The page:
”Consent to Contend: The Power of the Masses in China’s Local Elite Bargain“ The China Review, forthcoming
This study explores how local officials tolerate and use mass mobilization to extract policy concessions from above. Local officials strategically tolerate mass mobilization when the demands of the masses are congruent with elements of their own agenda that they are otherwise unable to pursue. Protestors in the streets turn out to be a powerful bargaining chip for local officials: they illustrate ex ante that higher-level leaders risk causing social instability if they reject the masses’ demands. The paper lays out the institutional environment that gives rise to such a strategy, presents a detailed case study focusing on the alliance between local officials and citizens in a mass mobilization regarding administrative re-districting, and discusses the presence of such “consent instability” in other issue areas in China. The result from a survey experiment of Chinese officials is consistent with the hypothesis that officials are more likely to concede to the demands of their subordinates when popular pressure back their demand. The findings reveal a crucial elite-mass linkage in China’s bureaucratic politics that researchers have neglected.
"Is Any Publicity Good Publicity? Media Coverage, Party Institutions, and Authoritarian Power-Sharing" (with Fengming Lu) Political Communication, forthcoming
Existing literature identifies non-official media as a tool for rulers to gather information from below. We argue that such media also help identify threats among elites. Motivated by profit, partially free media tend to cover politicians who challenge implicit norms of the regime. These political elites are perceived as threats to the power-sharing status quo, which leads peers to sanction them. We test this argument with evidence from the Chinese Communist Party’s intra-party elections of alternate Central Committee members in 2012 and 2007. With Bayesian rank likelihood models, we find that candidates who appeared more frequently in various partially free media received fewer votes from the Party Congress delegates, and this pattern is robust after accounting for a series of alternative explanations. Detailed case studies also show that low-ranked candidates have more partially free media coverage because they broke party norms.
"Popular Threats and Nationalistic Propaganda: Political Logic of China's Patriotic Campaign" (with Chuyu Liu) Security Studies, forthcoming
Conventional wisdom suggests that authoritarian leaders use nationalist propaganda as a tool to strengthen mass support. Yet few studies have provided systematic evidence to account for specific tactics underlying these information manipulations. We argue that autocrats, recognizing the material costs of propaganda, are more likely to target localities with the greatest anti-regime potential. Using a unique dataset of "patriotic education sites" that the Chinese Communist Party assigned throughout China as tools to advance its nationalistic campaign, we found a systematic association between these locations and the scale of anti-regime mobilization in the 1989 pro-democracy movement. The longer the anti-regime protest lasted in a city in 1989, the greater the number of patriotic education sites the city contains. Our findings highlight the strategic way in which autocrats manipulate nationalist propaganda to mitigate popular threats.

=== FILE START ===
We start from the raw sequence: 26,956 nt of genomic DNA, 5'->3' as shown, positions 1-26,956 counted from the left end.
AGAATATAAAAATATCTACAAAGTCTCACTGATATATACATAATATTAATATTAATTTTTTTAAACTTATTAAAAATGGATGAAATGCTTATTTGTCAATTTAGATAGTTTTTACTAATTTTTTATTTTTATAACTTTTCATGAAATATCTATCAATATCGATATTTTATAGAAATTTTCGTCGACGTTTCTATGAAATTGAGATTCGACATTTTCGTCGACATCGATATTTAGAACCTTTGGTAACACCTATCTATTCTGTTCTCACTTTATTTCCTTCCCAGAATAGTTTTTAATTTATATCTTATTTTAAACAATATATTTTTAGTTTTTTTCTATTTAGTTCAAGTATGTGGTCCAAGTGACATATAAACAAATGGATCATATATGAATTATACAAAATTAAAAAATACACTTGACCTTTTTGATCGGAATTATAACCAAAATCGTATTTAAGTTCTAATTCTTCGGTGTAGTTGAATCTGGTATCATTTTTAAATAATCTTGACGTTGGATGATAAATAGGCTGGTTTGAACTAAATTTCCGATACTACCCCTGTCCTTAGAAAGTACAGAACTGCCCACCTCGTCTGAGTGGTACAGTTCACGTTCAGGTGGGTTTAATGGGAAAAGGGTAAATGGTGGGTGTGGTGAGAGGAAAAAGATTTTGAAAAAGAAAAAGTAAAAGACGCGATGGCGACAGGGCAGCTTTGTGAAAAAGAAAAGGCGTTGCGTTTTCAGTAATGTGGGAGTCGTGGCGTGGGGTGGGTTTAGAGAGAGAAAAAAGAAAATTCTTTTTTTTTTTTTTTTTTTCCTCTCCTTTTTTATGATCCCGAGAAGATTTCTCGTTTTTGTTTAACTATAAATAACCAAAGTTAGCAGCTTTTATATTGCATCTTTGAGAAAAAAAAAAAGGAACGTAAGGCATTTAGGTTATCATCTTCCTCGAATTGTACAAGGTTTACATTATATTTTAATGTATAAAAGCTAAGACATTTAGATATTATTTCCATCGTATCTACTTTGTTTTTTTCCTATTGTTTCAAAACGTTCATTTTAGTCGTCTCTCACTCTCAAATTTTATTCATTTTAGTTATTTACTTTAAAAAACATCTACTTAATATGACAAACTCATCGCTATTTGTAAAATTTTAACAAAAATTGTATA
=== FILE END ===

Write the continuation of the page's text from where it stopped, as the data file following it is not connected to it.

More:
Please see the appendix on my coauthor Chuyu Liu's website.
"Term Limits and Authoritarian Power Sharing: Theory and Evidence from China” Journal of East Asian Studies 16(1): 61-85.
Term limits that effectively govern leadership transition play an important role in authoritarian power sharing. A fixed term and a pre-appointed successor – two crucial components of term limits – credibly commit the incumbent ruler to share power with other elites, and also allow the elites to monitor and coordinate against the ruler's transgression of the power-sharing agreement. While the successful adoption of term limits often requires an even balance of power among the ruling elites in the first place, once adopted it initiates an evolving bargain over allocation of political power among multiple generations of leaders that further keeps any one faction from dominating the others. I corroborate this argument using a biographical dataset of elite members of the Chinese Communist Party from 1982 to 2012. The findings suggest that the Party's incumbent leaders and their rivals (i.e., predecessor and heir-apparent) shared equal chances in promoting their associates—which proxy their political influence—and this pattern has become more salient since the 16th party congress, when the term limits that currently govern China's leadership transition became fully fledged. This result also sheds light on the role of informal, patronage-based promotion in the institutionalization of authoritarian politics.
Working Papers (available upon request)
“Befriending the Authoritarian State: Local State Sector and Foreign Direct Investment in China” (working paper)
“Farmland and Fraud: Land Taking and Vote Buying in Rural China” (working paper, with Susan Whiting and Tan Zhao)
“Making Reform Work: Evidence from a Quasi-Natural Experiment in Rural China” (working paper, with Shuo Chen)
“Income and Regime Support: Field-experimental Evidence from China’s Stock Market” (in progress, with Jason Q. Guo and Erik H. Wang)
“Book Review: Information for Autocrats: Representation in Chinese Local Congress (by Melanie Manion).” The China Review